The Revolutionary War, and the events leading up to it, are the kind of things that stick in your mind. There's dudes dressed as Indians throwing tea into the ocean and "no taxation without representation!" and Washington crossing the Delaware and a ragtag band of ewoks defeating the Empire.
And then there's the utterly forgettable period during which we had the Articles of Confederation. Until I went on wikipedia and looked it up, all I knew about this period was that in some vague way things weren't centralized enough and didn't work. (Which is embarrasing, because actual historians sometimes read this blog.) And as far as I can see, things were pretty awful. Without the power to tax, we couldn't raise an army or give veterans their pensions. Since we didn't have a proper navy, Barbary pirates would enslave our sailors. The money of an insolvent federal government became worthless. Since we hadn't assembled into any sort of functional economic bloc, Europeans would abuse us in trade wars.
Of course, this is mostly the boring kind of awful. You can easily make movies about American patriots triumphing over the British in the Revolutionary war, but the move away from the Articles and towards the central government that made America a functional and eventually awesome nation isn't summer blockbuster material.
This is an unfortunate thing. More attention to this time period would make the valuable point that having a strong central government is a very helpful thing in the modern world. Without taking lots of power away from states and establishing a working federal government, we'd be in chaos with a failed currency, no army, a terrible economy, and enslaved sailors. The way we got out of those problems deserves to be a bigger part of our national myth than it is.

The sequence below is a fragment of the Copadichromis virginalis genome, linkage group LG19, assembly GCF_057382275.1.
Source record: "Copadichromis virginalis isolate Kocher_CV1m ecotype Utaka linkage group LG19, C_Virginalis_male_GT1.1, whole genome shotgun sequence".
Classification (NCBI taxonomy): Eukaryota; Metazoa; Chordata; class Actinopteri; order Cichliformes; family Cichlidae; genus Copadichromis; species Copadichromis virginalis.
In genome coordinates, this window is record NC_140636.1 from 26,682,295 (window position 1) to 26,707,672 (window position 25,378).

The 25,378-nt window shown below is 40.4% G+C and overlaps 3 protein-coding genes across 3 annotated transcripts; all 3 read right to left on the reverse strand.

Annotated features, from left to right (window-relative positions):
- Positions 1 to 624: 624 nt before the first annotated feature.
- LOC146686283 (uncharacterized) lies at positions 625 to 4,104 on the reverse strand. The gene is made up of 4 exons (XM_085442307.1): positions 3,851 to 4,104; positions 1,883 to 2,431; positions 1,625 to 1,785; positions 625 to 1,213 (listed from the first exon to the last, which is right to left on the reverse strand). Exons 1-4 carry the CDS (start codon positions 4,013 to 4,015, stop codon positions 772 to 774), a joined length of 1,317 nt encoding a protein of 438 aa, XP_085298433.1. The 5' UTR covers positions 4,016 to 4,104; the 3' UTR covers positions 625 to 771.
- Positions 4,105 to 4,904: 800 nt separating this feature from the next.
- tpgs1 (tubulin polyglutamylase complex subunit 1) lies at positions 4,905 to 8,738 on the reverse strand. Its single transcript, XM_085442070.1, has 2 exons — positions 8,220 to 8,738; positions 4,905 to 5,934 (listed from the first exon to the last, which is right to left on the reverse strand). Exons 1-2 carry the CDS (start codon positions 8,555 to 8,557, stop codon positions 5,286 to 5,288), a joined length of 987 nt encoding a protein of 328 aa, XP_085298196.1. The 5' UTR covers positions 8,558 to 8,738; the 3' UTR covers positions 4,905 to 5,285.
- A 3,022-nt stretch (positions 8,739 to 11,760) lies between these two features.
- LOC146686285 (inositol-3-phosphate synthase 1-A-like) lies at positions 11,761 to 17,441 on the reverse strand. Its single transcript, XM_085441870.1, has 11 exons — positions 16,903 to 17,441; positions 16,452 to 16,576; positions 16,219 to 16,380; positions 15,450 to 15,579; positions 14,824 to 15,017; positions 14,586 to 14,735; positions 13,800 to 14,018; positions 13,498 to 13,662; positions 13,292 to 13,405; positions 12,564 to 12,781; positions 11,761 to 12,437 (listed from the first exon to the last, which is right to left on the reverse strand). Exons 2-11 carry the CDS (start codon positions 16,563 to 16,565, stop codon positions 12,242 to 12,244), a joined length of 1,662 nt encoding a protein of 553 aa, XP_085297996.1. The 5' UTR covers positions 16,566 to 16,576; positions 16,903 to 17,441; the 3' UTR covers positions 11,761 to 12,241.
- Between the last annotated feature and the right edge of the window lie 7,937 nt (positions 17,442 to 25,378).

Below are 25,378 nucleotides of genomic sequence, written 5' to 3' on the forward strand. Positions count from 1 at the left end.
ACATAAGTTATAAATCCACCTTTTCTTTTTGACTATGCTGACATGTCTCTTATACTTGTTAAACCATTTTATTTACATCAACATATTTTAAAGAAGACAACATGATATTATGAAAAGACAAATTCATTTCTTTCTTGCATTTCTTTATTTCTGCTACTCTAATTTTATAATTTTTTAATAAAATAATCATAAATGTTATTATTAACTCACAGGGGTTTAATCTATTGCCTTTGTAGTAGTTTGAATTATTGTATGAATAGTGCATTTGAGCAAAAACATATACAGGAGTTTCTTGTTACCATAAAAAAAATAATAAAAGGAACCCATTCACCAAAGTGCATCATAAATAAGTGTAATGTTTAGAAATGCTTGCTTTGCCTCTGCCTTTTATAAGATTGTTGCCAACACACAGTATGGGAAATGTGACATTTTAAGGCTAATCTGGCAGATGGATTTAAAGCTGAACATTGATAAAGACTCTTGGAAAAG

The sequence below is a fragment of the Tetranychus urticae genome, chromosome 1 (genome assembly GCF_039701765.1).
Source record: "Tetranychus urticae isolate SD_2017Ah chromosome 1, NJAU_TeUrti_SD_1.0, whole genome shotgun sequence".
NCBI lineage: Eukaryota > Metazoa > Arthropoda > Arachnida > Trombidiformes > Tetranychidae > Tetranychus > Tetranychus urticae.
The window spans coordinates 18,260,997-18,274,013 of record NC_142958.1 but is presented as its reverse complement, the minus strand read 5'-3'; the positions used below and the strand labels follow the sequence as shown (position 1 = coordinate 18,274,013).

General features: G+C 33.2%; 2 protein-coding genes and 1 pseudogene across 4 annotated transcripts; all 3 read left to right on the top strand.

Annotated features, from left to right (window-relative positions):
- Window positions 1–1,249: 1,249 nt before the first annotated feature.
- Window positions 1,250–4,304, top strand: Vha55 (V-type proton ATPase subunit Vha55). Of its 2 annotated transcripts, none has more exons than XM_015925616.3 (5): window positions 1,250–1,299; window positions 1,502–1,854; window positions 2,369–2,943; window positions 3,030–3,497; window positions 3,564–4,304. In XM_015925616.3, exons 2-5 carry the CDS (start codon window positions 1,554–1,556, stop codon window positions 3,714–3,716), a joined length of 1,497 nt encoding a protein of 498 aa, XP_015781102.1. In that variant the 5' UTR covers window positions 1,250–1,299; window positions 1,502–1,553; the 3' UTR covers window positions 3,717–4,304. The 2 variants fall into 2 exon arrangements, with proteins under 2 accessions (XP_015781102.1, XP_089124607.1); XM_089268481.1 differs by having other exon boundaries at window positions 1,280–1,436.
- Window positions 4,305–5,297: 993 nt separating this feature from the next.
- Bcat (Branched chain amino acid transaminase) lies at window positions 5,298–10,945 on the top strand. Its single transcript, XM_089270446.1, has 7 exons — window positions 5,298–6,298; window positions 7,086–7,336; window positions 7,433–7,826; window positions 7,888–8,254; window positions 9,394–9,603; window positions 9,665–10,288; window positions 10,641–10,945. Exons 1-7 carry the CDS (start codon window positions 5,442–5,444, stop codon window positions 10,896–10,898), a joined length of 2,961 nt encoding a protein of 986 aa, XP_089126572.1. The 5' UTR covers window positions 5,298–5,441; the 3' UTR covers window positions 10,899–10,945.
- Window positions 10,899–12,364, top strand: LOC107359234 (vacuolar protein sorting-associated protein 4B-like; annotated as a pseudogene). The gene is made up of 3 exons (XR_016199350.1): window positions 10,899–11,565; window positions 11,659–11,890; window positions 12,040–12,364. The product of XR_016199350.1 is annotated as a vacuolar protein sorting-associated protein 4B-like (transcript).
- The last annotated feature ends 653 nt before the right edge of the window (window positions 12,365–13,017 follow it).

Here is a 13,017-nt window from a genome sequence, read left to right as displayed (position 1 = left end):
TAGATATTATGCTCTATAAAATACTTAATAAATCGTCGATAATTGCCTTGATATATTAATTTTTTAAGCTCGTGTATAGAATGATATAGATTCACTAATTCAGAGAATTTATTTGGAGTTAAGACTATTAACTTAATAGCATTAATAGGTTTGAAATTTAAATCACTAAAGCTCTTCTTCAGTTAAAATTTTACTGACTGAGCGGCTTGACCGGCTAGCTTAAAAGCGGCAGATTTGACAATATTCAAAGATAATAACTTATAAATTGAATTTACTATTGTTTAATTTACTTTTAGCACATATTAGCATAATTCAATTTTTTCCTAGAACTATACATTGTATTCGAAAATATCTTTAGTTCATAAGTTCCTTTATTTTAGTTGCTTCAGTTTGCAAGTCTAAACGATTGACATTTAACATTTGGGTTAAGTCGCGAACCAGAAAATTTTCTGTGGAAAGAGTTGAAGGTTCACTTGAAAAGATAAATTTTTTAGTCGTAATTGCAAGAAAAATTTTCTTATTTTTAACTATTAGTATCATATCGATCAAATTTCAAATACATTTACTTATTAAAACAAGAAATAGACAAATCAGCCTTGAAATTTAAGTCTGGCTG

I agree with your central point, I guess, but there's plenty in the myth about the Miracle at Philadelphia. I have to chuckle as I write that since the key -- one of the keys -- to the Miracle is the creation of the Senate. No Senate no deal, much as it might annoy you now . . .
As a product of the American public school system, I have always been totally confused by the amount of emphasis placed on states rights, for the specific reason that I was taught about the Articles of Confederation. The states had too much power. It didn't work. The End. History actually proved that things work better with a stronger central government, so why would people still argue to the contrary?
Oh, right. Because of the Civil War and Slavery.
I have always read any argument for states rights as being an implicit argument for racism, since there is really no other reason to support such a thing. And that's because of things my teacher told me.
I wonder if my spending grades 4-12 in North Carolina public schools is part of the problem.
Yeah, that might be it. I grew up in Illinois, in the Northwest corner of Chicagoland, so we had posters in class of Lincoln looking like some kind of glorious prophet. And whether John Brown was a force of good or evil was left open to interpretation.
You history books didn't refer to it as "The War of Northern Aggression," did they?
This isn't a new phenomenon. I'm reading a history of early nineteenth century America now and it is interesting the extent to which anti-federal government, anti-tax and anti-elite ideology made it difficult to run a develop a functional government or fund internal improvements. In a lot of ways the tea party crowd and other right wing populists seem similar to the Jacksonian Democrats (and in a number of ways Obama seems like a modern Whig). The issues are obviously different now than they were back then. But on the level of political culture, there seem to be a lot of similarities.
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